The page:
The inclusion of B2B transactions is also contrary to the recommendations of the Davis Tax Committee (DTC), which carried out extensive research in this field before making its recommendations. The Organisation for Economic Cooperation and Development (OECD) also recommends that a distinction be drawn between B2B and B2C transactions, and many countries follow the OECD recommendations. The DTC warned that a deviation from OECD principles will cause increasing problems with administrative enforcement. Thus, the DTC recommended that the treatment of e-services should be aligned with international treatment and harmonised with OECD principles.
In addition to the concerns raised by the DTC, the inclusion of B2B transactions will place a significant administration burden on both suppliers and the South African Revenue Service regarding the VAT registration process and the subsequent ongoing submission, processing and policing of VAT returns, with no additional revenue for the fiscus. Taxable businesses are entitled to deduct the total amount of VAT that they pay as input tax and partly taxable businesses account for VAT through the imported services rules.
In order to limit the administrative burden, e-services that are supplied between companies in the same group are excluded. However, in terms of the definition of 'group of companies' in the regulations, the local recipient company must be a wholly owned subsidiary of the foreign group for the exclusion to apply. Consequently, if the local company has black economic empowerment shareholders, the exclusion will not apply.
The exclusion also does not apply where the foreign company procures e-services (eg, IT services) from a third party to supply to the local company. To qualify for the exclusion, the foreign company must supply the services itself.
Intermediaries that facilitate the supply of e-services or provide their platforms to foreign suppliers for rendering e-services to South African customers and are responsible for invoicing and collecting payment for the e-services, will have to register for VAT in South Africa. Accordingly, where a foreign supplier supplies e-services via an intermediary, the intermediary will be deemed to be the supplier of the services where such intermediary facilitates the supply of the e-services and is responsible for the issuing of the invoice and collection of the payment.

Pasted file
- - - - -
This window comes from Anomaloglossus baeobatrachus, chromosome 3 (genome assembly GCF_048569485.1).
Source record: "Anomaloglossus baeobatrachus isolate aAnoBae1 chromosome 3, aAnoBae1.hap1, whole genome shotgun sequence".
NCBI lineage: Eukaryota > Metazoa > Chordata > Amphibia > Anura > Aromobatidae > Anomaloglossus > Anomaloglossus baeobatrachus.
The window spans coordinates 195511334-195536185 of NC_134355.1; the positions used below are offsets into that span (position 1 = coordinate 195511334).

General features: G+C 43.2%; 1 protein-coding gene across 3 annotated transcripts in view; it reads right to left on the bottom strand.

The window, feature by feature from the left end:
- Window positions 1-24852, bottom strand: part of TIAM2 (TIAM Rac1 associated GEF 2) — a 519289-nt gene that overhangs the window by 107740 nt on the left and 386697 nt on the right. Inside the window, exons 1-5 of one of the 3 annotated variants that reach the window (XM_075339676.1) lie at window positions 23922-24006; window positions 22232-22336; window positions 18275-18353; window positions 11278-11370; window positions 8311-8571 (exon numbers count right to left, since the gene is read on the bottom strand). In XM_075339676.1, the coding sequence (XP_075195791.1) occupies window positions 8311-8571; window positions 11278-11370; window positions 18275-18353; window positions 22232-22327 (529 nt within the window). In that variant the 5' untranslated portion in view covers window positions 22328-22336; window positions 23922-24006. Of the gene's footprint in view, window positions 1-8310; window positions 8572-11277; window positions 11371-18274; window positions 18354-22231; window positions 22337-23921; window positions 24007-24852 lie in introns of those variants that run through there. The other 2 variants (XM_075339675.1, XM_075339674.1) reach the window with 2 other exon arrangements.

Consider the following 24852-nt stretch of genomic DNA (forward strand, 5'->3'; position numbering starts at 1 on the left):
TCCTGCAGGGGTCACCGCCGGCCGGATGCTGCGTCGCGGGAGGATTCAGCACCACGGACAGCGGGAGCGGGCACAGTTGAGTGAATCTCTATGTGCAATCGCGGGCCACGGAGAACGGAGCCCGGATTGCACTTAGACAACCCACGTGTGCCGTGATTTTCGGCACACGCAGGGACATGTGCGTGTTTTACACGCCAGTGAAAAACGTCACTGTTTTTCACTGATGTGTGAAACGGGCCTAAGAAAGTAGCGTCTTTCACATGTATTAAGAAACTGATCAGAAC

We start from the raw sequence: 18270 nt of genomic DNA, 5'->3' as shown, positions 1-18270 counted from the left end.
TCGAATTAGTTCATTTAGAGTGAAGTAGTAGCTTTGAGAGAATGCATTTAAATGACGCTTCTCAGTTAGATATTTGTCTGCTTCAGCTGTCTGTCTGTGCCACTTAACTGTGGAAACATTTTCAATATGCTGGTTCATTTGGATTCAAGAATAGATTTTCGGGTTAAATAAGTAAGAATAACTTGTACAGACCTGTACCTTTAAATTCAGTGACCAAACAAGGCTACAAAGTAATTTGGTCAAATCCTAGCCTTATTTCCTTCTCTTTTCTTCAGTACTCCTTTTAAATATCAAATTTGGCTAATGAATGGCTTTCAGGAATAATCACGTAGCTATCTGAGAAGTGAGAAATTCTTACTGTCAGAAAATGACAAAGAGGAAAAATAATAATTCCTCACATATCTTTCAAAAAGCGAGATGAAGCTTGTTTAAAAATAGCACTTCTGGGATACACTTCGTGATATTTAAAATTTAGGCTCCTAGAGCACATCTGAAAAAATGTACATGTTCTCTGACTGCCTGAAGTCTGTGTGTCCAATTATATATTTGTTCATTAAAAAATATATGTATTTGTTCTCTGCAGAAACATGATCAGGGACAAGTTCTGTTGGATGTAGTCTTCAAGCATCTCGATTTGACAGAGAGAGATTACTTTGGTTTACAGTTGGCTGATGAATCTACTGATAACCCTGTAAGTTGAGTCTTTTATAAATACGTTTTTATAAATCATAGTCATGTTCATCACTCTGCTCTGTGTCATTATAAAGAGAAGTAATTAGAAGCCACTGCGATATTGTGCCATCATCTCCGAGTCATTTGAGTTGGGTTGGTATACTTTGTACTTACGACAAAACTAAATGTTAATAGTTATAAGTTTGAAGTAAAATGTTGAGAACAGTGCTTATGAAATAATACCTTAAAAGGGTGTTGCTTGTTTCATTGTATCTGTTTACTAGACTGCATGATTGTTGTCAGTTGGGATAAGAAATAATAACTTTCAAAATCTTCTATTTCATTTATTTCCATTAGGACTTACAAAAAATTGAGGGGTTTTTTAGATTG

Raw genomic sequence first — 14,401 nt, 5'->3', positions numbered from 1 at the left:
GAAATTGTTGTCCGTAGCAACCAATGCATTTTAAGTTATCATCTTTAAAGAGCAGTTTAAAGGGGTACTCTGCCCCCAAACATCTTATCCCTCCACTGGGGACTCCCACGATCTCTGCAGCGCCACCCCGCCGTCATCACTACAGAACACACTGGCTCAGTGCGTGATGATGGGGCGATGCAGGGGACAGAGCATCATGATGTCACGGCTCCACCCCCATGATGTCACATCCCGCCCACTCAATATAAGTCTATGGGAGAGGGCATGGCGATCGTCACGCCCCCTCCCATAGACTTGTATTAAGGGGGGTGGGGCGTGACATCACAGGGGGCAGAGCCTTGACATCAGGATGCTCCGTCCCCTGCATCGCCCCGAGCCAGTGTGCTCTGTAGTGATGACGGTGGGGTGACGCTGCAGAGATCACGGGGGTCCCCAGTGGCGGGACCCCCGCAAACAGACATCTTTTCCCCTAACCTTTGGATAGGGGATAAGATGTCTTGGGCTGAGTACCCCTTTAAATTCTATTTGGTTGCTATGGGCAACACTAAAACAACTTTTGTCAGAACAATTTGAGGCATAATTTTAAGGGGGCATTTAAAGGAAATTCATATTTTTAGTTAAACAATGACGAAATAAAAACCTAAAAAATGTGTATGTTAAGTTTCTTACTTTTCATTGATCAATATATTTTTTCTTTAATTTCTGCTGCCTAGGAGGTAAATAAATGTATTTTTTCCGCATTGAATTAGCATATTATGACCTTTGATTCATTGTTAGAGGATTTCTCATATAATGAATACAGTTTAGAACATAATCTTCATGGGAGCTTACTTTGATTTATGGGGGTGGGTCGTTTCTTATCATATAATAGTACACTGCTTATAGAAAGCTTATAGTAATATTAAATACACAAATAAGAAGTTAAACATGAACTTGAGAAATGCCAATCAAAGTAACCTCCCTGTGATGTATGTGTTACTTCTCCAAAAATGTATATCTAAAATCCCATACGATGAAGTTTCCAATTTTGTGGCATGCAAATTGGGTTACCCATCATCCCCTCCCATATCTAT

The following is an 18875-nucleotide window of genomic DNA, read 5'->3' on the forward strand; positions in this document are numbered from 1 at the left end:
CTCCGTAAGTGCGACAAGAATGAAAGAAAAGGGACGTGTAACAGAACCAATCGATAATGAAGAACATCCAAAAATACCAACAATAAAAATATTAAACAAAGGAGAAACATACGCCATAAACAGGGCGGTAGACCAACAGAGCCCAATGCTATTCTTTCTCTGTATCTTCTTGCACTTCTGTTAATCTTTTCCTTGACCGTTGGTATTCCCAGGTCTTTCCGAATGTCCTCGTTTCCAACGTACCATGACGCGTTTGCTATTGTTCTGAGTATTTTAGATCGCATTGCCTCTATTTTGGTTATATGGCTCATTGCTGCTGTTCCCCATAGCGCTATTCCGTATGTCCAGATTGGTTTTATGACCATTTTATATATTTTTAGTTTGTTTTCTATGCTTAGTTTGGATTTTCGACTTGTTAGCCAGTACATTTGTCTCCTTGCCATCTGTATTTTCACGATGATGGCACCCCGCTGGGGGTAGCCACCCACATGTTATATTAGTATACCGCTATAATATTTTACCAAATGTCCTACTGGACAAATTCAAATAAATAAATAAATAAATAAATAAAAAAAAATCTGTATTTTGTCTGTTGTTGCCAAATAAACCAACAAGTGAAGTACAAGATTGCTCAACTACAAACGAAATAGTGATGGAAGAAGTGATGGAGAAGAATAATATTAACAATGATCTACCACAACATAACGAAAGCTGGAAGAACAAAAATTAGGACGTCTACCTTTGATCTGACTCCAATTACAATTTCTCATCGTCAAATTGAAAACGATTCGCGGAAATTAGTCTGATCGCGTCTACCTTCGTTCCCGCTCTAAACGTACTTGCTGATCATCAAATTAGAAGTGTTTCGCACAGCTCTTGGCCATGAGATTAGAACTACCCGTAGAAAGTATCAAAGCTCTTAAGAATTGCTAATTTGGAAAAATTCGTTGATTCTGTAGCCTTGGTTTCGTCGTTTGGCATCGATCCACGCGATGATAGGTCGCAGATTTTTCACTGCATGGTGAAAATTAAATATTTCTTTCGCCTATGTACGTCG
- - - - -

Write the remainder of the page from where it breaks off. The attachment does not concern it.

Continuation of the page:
A positive aspect is that the registration threshold of R50,000 for foreign suppliers of e-services will be increased to R1 million for any 12-month period, which aligns with local suppliers.
The regulations have yet to be gazetted, but will come into operation on 1 April 2019.
Foreign suppliers of e-services to South African customers, local group companies and intermediaries which facilitate the supply of such services should consider their transactions in view of the new regulations. The scope of the revised definition of 'electronic services' is broad and the exclusions are limited. Many foreign suppliers of e-services to South African customers and e-services intermediaries will fall within the scope of the revised regulations. They will have an obligation to register for VAT in South Africa and will have to account for VAT on their e-services supplies with effect from 1 April 2019.
For further information on this topic please contact Varusha Moodaley or Gerhard Badenhorst at Cliffe Dekker Hofmeyr by telephone (+27 115 621 000) or email (firstname.lastname@example.org or email@example.com). The Cliffe Dekker Hofmeyr website can be accessed at www.cliffedekkerhofmeyr.com.